Mudita Journal

Witness Consciousness Archive

Treating chronic pain through radical acceptance

A new friend asked for my advice about using meditation to treat chronic pain. I would assume that, like me, you have consulted many doctors and they aren't able to do much to help. In this case, one of the most powerful therapies is what we might call "radical acceptance." The basic premise is that we often don't realize how much of our suffering is of our own creation, created by how we react to the pain in our body. Sometimes the core of pain itself can be like a grain of sand in an oyster; but through our irritated reaction, it ...

Suffering as a form of spiritual guidance

In response to my post on the significance of suffering, Andrew ends his insightful comments with: So in that sense I think the issue of suffering is important: I think denials of it lie at the root of many problems. I do wonder, though, if this gets at what you are talking about. I sense you may be referring to something more. Good points. And yes, I am groping for something more, here. In a nutshell, it's this: I have come to the view that suffering, if you respond to it correctly, will open you to a sense of deep and profound connection with ...

The Invitation

by Oriah It doesn’t interest me what you do for a living. I want to know what you ache for and if you dare to dream of meeting your heart’s longing. It doesn’t interest me how old you are. I want to know if you will risk looking like a fool for love, for your dream, for the adventure of being alive. It doesn’t interest me what planets are squaring your moon... I want to know if you have touched the centre of your own sorrow, if you have been opened by life’s betrayals, or have become shrivelled and closed from fear ...

Mudita Forum is now at Google Groups

Check out the new Mudita Forum, if you think you might be interested. The purpose of Mudita Forum is to provide a stimulating, thoughtful environment for discussing Eastern consciousness-raising practices — such as meditation, mindfulness, and the cultivation of presence — while using Ayn Rand's philosophy of Objectivism as a basic philosophical frame-of-reference. The old group got lost when I was changing servers a couple years ago, but recently I've been contacted by new people wishing to join. My hope for the new group is that it will be much like the old one: low-volume, high-quality, and stimulating on many levels. I sent invites ...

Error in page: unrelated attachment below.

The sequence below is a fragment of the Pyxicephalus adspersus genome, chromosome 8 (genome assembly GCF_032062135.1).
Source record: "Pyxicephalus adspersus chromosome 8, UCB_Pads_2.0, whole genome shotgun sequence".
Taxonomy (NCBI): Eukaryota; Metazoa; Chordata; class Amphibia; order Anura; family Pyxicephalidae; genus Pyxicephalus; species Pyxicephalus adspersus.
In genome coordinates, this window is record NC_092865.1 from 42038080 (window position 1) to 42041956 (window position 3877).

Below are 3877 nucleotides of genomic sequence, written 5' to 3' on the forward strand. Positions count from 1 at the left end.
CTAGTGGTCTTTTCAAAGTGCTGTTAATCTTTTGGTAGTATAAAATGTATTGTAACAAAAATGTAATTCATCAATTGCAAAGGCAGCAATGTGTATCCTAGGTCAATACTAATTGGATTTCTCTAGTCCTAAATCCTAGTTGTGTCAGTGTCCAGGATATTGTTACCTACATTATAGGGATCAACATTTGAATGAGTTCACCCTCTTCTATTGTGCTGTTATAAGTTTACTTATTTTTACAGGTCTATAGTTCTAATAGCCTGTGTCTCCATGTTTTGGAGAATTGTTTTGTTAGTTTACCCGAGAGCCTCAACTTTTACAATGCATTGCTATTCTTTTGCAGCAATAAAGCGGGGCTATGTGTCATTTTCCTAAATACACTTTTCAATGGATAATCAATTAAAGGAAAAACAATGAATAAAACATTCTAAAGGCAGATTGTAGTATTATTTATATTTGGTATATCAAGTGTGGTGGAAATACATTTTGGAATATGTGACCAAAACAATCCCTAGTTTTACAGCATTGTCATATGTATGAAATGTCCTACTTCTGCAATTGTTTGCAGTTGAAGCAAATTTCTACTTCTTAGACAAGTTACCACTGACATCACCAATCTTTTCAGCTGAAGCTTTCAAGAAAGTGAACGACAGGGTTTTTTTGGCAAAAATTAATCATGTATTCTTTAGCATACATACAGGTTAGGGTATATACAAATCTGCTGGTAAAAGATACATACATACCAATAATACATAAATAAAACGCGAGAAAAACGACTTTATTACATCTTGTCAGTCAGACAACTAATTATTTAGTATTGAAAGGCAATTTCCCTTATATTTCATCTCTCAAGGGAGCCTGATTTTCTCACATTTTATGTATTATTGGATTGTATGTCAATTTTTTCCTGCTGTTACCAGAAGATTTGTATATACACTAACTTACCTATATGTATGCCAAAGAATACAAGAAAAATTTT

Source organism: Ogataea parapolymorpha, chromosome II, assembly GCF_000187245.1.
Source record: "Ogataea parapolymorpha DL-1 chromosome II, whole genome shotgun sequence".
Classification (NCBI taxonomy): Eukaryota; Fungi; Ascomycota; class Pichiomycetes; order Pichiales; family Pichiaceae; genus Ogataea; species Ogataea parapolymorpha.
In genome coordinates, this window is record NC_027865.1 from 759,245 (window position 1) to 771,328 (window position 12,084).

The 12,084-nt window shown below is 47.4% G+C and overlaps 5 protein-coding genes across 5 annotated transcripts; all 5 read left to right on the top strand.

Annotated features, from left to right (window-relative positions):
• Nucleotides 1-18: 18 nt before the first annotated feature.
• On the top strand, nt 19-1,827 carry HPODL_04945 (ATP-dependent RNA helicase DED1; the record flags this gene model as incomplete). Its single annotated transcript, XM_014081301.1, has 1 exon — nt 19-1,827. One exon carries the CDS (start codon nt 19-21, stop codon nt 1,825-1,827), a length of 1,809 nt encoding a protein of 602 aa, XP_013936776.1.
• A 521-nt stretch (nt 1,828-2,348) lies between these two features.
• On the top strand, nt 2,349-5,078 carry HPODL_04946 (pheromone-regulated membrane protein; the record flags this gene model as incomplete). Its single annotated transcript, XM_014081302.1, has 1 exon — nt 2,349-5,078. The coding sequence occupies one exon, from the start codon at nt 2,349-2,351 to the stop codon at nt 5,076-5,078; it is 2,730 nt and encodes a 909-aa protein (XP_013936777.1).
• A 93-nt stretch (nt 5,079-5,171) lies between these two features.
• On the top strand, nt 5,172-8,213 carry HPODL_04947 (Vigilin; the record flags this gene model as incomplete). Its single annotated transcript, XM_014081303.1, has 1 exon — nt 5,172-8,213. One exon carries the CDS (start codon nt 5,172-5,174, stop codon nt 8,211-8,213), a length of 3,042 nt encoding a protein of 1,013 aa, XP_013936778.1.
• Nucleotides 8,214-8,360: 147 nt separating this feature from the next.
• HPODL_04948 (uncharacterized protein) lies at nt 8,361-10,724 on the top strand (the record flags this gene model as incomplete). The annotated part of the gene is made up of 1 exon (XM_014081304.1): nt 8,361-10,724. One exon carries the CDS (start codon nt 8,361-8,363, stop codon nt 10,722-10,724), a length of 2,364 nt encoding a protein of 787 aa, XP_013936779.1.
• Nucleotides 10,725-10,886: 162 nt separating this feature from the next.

You are not your emotions, except when “you” disappears

March 14, 2009  ·  Category: Meditation, Mindfulness, Personal, Witness Consciousness

A friend published a friends-only LiveJournal post titled "What makes you... you?" in which she says "I know (or think I know) intellectually that the feelings I have do not make me the person I am. But when I dig a little deeper I'm not totally sure" -- and elaborates, very articulately, about what this experience is like, the fears it evokes, and the personal-intellectual challenges it poses. Below is my response. The most valuable skill I've acquired through meditation is the ability to experience the sense in which I am not the same as my emotions. We have a ...

Jon Bernie: To awaken is to dissolve

As many of you know, over the past couple years I've become increasingly interested in the teachings of Adyashanti, Jed McKenna, and the like. Jon Bernie is one of Adya's friends and colleagues. I met him briefly and attended one of his satsangs (sitting & teaching events) last time I was in San Francisco. Below is a brief teaching he sent out to his an announcement list. (Thanks to Marsh for the forward.) I think it's a well-expressed encapsulation of this perspective. You might find it worth contemplating if you're open to this sort of thing. For ...

Enjoying Adyashanti’s “Spontaneous Awakening” Lectures

January 9, 2007  ·  Category: Adyashanti, Buddhism, Meditation, Reviews, Witness Consciousness

I just received my CD of Adyashanti's "True Meditation" by UPS this morning. I'm ripping it to my hard drive to put on my mp3 player. Should be able to post what I think after I return from retreat next week. In the interim, I've been listening to his "Spontaneous Awakening" lectures, which a friend gave me, and I have to say I have enjoyed them very much. Adyashanti is very easy to relate to. I get a sense of genuineness about both his person and his teachings. He speaks the truth, it feels to me. And I like ...

“True Meditation” by Adyashanti

January 6, 2007  ·  Category: Adyashanti, Buddhism, Meditation, Reviews, Witness Consciousness

Just received this recommendation from a close friend who shares my interest in Buddhist meditation: Last night, I bought and listened to the first hour of this 3.5 hour program. Then I meditated for 20 minutes according to the instructions therein. Then I went to bed. I ended up spending the entire night lying in bed in a very deep state of witness consciousness, feeling the pulsations of the ego all night long, with the exception of a couple hours of sleep interspersed. And there was at least one moment of disidentification ...